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Will Florida's Burmese pythons move north? How far?

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How cold can you go?

To test those predictions, researchers recently brought 10 adult male pythons from the Everglades to South Carolina, to see whether they could survive the cooler climate. After implanting a radio transmitter and a temperature logger in each snake, the researchers let them loose in June 2009 in a snake-proof outdoor enclosure.

All 10 pythons did well through the summer and fall, and even survived 12 December nights that were no warmer than 41 degrees Fahrenheit (5 degrees Celsius). Then, in January, the region was plunged into an extremely unusual cold spell. With temperatures dipping below freezing at night for long stretches, the 10 snakes died, according to a paper published in September online in the journal Biological Invasions.

Still, said study leader Michael Dorcas of Davidson College in North Carolina, "there certainly is a possibility that pythons could survive in South Carolina and possibly even farther north."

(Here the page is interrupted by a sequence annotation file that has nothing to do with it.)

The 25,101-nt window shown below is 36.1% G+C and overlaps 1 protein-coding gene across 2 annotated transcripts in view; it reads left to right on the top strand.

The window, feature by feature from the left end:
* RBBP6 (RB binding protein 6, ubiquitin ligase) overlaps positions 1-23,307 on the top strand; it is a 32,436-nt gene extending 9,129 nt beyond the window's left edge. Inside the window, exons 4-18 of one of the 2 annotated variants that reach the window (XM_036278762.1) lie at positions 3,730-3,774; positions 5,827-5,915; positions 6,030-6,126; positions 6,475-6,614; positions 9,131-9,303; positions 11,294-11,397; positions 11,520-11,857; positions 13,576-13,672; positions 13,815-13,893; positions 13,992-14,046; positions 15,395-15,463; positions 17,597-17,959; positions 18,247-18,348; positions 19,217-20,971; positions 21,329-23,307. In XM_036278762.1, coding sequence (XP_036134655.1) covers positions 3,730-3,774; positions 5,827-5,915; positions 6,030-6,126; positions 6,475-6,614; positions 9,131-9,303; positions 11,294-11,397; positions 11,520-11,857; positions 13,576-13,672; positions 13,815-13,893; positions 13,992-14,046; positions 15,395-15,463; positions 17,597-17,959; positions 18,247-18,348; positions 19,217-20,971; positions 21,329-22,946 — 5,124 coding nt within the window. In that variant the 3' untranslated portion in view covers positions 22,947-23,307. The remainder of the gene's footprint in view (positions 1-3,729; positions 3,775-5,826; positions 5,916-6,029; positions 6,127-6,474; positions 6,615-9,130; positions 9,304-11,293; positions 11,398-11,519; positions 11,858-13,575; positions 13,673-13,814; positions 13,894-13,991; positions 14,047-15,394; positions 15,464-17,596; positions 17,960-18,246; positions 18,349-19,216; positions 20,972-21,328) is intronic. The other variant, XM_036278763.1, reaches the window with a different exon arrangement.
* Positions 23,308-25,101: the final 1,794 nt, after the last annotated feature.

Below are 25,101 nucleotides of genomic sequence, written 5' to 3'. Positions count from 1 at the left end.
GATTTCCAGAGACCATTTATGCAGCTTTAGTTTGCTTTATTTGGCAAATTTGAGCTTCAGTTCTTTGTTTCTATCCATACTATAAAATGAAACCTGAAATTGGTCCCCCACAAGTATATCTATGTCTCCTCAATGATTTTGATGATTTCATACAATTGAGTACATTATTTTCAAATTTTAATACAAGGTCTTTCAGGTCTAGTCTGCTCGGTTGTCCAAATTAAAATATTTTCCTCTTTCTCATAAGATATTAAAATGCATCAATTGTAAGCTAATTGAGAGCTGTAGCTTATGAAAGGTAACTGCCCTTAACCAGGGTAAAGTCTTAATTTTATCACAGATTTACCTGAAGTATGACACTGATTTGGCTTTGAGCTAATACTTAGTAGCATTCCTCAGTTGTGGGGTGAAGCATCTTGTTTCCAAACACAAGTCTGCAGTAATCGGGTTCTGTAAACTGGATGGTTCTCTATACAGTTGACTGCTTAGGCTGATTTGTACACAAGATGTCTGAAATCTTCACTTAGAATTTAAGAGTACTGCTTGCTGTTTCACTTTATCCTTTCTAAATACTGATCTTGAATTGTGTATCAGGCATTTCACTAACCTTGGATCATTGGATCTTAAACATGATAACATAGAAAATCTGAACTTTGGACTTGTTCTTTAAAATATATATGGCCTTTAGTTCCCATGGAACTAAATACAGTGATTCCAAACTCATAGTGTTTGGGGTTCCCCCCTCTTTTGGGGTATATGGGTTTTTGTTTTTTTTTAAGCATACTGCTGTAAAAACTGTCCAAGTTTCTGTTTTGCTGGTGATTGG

For one thing, the subfreezing temperatures were highly unusual for the region. For another, some studies indicate that the temperatures a snake experiences during its first year determine how it regulates its body temperature for the rest of its life. Snakes born in the area might fare better than snakes transplanted in as adults.

Finally, the pythons that survived the longest were the ones that crawled into underground cavities at night, and Dorcas wonders whether they might have fared even better outside the enclosure.

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